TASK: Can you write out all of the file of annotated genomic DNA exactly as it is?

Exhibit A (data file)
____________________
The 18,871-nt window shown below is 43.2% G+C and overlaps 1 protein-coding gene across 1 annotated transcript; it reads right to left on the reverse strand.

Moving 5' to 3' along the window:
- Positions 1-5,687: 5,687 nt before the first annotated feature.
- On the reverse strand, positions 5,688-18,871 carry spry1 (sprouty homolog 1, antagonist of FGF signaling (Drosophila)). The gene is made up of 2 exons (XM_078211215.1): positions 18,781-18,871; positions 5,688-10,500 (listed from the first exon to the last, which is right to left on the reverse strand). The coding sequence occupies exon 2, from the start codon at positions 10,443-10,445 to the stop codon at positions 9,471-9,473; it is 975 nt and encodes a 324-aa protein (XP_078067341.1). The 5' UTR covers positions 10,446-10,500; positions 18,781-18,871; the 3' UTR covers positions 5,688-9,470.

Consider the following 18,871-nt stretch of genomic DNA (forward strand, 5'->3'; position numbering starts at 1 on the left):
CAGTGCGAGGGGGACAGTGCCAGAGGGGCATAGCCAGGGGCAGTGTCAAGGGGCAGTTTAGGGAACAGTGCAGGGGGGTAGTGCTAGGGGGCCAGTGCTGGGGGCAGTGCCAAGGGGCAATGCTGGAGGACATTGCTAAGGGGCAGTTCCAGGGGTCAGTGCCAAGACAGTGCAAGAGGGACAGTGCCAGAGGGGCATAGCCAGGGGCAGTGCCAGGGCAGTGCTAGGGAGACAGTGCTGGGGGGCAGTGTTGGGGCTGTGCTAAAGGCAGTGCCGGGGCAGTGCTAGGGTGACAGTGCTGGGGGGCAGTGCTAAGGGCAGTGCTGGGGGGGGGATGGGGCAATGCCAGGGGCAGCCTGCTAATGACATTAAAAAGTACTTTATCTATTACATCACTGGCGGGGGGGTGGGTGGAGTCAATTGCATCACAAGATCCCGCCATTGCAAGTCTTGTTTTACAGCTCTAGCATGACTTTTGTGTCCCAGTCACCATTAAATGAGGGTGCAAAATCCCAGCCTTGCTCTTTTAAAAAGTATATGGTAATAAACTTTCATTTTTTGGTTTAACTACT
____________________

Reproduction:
The 18,871-nt window shown below is 43.2% G+C and overlaps 1 protein-coding gene across 1 annotated transcript; it reads right to left on the reverse strand.

Moving 5' to 3' along the window:
- Positions 1-5,687: 5,687 nt before the first annotated feature.
- On the reverse strand, positions 5,688-18,871 carry spry1 (sprouty homolog 1, antagonist of FGF signaling (Drosophila)). The gene is made up of 2 exons (XM_078211215.1): positions 18,781-18,871; positions 5,688-10,500 (listed from the first exon to the last, which is right to left on the reverse strand). The coding sequence occupies exon 2, from the start codon at positions 10,443-10,445 to the stop codon at positions 9,471-9,473; it is 975 nt and encodes a 324-aa protein (XP_078067341.1). The 5' UTR covers positions 10,446-10,500; positions 18,781-18,871; the 3' UTR covers positions 5,688-9,470.

Consider the following 18,871-nt stretch of genomic DNA (forward strand, 5'->3'; position numbering starts at 1 on the left):
CAGTGCGAGGGGGACAGTGCCAGAGGGGCATAGCCAGGGGCAGTGTCAAGGGGCAGTTTAGGGAACAGTGCAGGGGGGTAGTGCTAGGGGGCCAGTGCTGGGGGCAGTGCCAAGGGGCAATGCTGGAGGACATTGCTAAGGGGCAGTTCCAGGGGTCAGTGCCAAGACAGTGCAAGAGGGACAGTGCCAGAGGGGCATAGCCAGGGGCAGTGCCAGGGCAGTGCTAGGGAGACAGTGCTGGGGGGCAGTGTTGGGGCTGTGCTAAAGGCAGTGCCGGGGCAGTGCTAGGGTGACAGTGCTGGGGGGCAGTGCTAAGGGCAGTGCTGGGGGGGGGATGGGGCAATGCCAGGGGCAGCCTGCTAATGACATTAAAAAGTACTTTATCTATTACATCACTGGCGGGGGGGTGGGTGGAGTCAATTGCATCACAAGATCCCGCCATTGCAAGTCTTGTTTTACAGCTCTAGCATGACTTTTGTGTCCCAGTCACCATTAAATGAGGGTGCAAAATCCCAGCCTTGCTCTTTTAAAAAGTATATGGTAATAAACTTTCATTTTTTGGTTTAACTACT